By Pete Zamplas
Thirteen local scholars have been honored for earning scholarships from the Henderson County Education Foundation, with good grades and a zest to learn and train for careers. They were spotlit at HCEF’s annual membership kickoff and ice cream social Aug. 5. Each one there spoke about career plans and extracurriculars. Several noted they would be hard-pressed to afford college or cover side expenses, without help of these scholarships. HCEF Executive Director Dr. Don Jones noted the foundation provides 75 students with scholarships totaling $100,700 in 2012-13. With tuition costs cost-prohibitive for many families, or saddling students with loans taking years to pay off, every dollar of assistance helps.
The Marker Science Scholarship is a “full ride” renewable for four years. The third and fourth and most recent recipients, Aubrey and Medd, expressed their gratitude. “Without support of this foundation and the Markers especially,” curly-haired Medd said, “I could not have gone to college.” He majors in computer science. His twin Dakota Medd, also a North Henderson High alumnus, is a junior at N.C. State. Tall Aubrey, Hendersonville High’s valedictorian this spring, was in varsity basketball and volleyball. She credited the “generosity of the Markers and the Education Foundation” for enabling her to afford college. “It’s a relief to know I won’t have to work through college,” so she can focus on studying. She aims to major in chemistry, then go to graduate school. The original Marker scholar, Francisco Rodriguez, interned with NASA, graduated from N.C. State, and married. He “lives in a big house in Raleigh” and called Dr. Jones while working in Canada, Jones said. New HCEF scholarships include the Selee Engineering Scholarship, which in part is for those wanting to return home to work in contrast to exodus of many bright students. The inaugural one goes to Wyatt, a sixth-generation county native who said he indeed wants to settle here. He was in North Henderson’s band, a vastly-revitalized program boosted by HCEF grants. Wyatt is starting studies at UNCA, and plans to transfer to N.C. State. East Henderson High new graduate Stewart is about to study music at UNC-CH. She said she aspires to “work with singers.” She has sung since age 4 in church choir, and took music lessons starting since fourth grade. She got the Tammy Belcher Scholarship, honoring Belcher who died in an auto wreck 19 years ago. Katie and Annie Wells both are juniors at Davidson with HHS Red and White Scholarships. They are carving out unique niches in academics and extracurriculars, and adventures this fall. Annie is into “slam poetry” and its assertive, theatrical oratory. She will study in Ireland this fall, while Katie will study in China for four months. Katie Wells spoke to the membership crowd in Chinese, which she is minoring in to go with her anthropology major. She was in a Chinese “immersion” program, last summer at a Vermont college. She thanked benefactors for “enriching our college experience.” Their brother, Andrew Wells Jr., is a Morehead-Cain scholar and incoming UNC-CH freshman. He was a star HHS lineman honored as a Carolina Panthers “community captain.” Shauna Scott got the latest Connie and Ricky Sparks Scholarship, largely for HHS school spirit. She said of college, “I don’t have to worry about how I’m going to pay for it.” Though more scholars went to UNC-CH than elsewhere, arch-rival Duke was represented well by Heywood. She ran cross country for West Henderson High. Her scholarship is from Hunter Automotive. Harrison Hunter, of the Hunter Auto family who was an HHS lineman, ironically got the Boyd Football Scholarship from rival dealership Boyd Automotive. There were touching stories from Akopanor, Perry and Siedlecki. Siedlecki lived his first one-third of his life in Russia, and graduated from West Henderson High. His mother attended the event. The $1,000 from HCEF helped him attend college. He is “excited” to be a computer science and Spanish double major, at UNC-CH. Car dealer Chat Jones noted HCEF got Akopanor a computer system. The young man said he will major in criminal justice. He thanked the foundation for the Red and White scholarship for “helping me fulfill my dreams.” He said the key to academic success is “hard work, hope an determination.” Perry, HHS football and basketball standout and 2009 grad, is another Red and White scholar. He read his poem equating HCEF donors and others in the community to an extended “family,” which repeatedly helped him stay in college. He went from nearly flunking as a freshman to nearly making the dean’s list in his second year. Illness took away much of his junior year. But Perry got $2,000 from HCEF, to register back in school. He said the HCEF family “comes in all shapes, sizes and colors” with the common goal of helping youth overcome obstacles to prepare for careers and productive futures. He thanked mentors for “showing me how to use my wings.” HCEF will release its eighth annual BOGO (buy one, get one free) coupon book on Aug. 23. It is sold at the Visitor’s Center downtown, and local schools. The HCEF Fall Golf Classic is Oct. 8. For more on HCEF, call 698-8884 or check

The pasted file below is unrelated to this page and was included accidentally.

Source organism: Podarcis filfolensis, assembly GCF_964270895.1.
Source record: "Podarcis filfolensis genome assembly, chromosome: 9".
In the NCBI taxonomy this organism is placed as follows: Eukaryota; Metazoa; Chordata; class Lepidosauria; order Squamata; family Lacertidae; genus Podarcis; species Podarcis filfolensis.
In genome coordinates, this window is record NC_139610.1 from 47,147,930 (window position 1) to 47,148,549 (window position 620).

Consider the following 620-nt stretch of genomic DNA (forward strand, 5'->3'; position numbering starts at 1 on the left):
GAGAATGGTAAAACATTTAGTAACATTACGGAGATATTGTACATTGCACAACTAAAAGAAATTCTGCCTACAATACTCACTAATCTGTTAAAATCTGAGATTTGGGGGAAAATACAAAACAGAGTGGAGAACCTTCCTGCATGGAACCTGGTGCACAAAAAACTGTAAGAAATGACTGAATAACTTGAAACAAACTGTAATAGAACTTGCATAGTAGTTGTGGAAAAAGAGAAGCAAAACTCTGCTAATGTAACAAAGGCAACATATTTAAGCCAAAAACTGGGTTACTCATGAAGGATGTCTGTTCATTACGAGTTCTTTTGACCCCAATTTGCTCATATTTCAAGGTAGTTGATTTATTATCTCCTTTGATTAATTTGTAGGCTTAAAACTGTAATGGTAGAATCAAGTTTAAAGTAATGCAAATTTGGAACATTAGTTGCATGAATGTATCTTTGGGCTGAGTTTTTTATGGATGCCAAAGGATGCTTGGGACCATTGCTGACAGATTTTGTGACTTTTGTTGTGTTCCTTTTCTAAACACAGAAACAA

(Photo) The 13 scholars in alphabetical order and their colleges are Dominique Akopanor (N.C. Central), Meagan Aubrey (UNC-Chapel Hill), Ashley Heywood (Duke), Harrison Hunter (Appalachian State), Jacob Medd (UNC-Charlotte), Darren Perry (UNCC), Shauna Scott (N.C. State), Voldymyr Siedlecki (UNC-CH), Alexandra Stewart (UNC-CH), Rayce Walker (UNC-CH), twins Annie and Katie Wells (both Davidson College), and Ryan Wyatt (UNC-Asheville). Hunter and Walker, a Morris Broadband scholar, did not make the event, but the other 11 did and all spoke. Several of their sponsors also attended.